Republican pollster Whit Ayres "says Trump’s threat to jail Clinton was a 'clear link' to despotic behavior."

Donald Trump released an ad attacking Clinton over allegations of pay-to-play politics and corruption. Every Voice's David Donnelly comments: "Americans concerned about the integrity of our political system have only one serious candidate in this race who has pledged to strengthen our broken democracy if elected and that’s Hillary Clinton."

Politico: Clinton-backing super PAC signals confidence in Colorado
"Priorities USA Action, the main super PAC supporting Hillary Clinton, has axed its final two weeks of television ad reservations leading up to Election Day in Colorado, reflecting Democratic confidence that the party's nominee will win the traditional battleground"

Washington Post: Labor unions and Tom Steyer to spend $60 million to mobilize progressive voters for presidential and down-ballot races
"For Our Future, a progressive super PAC, has raised $60 million to continue work toward its goal of mobilizing 9.5 million African American, Latino and millennial voters in several battleground states before Election Day."

Huffington Post: Senator Tight With Special Interests Traveled The World On Their Dime
"A review of travel records from various sources finds that Burr racked up more than $100,000 in trips for himself and often his wife all around the United States and the world. From 1996 through 2002, Burr, who was then a member of the House of Representatives, accepted four or five special interest-funded trips per year."

Sen. Tom Udall is holding a roundtable on campaign finance reform tonight in Santa Fe with Common Cause New Mexico.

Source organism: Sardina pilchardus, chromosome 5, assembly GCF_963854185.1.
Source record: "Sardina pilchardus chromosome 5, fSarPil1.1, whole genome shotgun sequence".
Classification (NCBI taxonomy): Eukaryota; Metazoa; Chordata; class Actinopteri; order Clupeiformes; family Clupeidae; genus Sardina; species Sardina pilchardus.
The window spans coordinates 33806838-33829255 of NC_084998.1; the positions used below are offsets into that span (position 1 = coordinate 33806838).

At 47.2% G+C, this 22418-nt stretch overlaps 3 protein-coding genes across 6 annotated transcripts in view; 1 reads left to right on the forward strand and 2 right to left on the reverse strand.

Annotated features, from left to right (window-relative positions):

The Center for Public Integrity: National groups spar over South Dakota ballot measure
"Come Nov. 8, South Dakotans will be asked to vote on a measure that would reshape all things political by initiating public financing of campaigns, expanding disclosure of political donors and creating an ethics commission to police legislators’ behavior." In support you have Represent.US among other groups, and in opposition you have Americans for Prosperity.

St Cloud Times: Outside money pours into local campaigns
In case you were wondering if big money in politics is only a national problem.

Chicago Tribune: Pro-Rauner group's 'Madigan' movie illustrates influx of big money into Illinois politics
A new movie from a political conservative group critical of Illinois House Speaker and Democratic Party Chairman Michael Madigan shows that, as David Yepsen of Southern Illinois University puts it, "We're awash in money in politics, now even more so in the wake of Citizens United. There's only so much you can do on TV so this money is going to find other ways to do things"

The Miscellany News: Gipson promotes campaign finance reform, engages students
At an event organized by Democracy Matters at Vassar college, New York State Senate candidate Terry Gipson talked to students about the need for campaign finance reform: "The campaign finance system in place suppresses the common individual from running for office; they just can’t afford to. Lots of good people are in office doing good things but struggle because they find this brick wall in front of them.”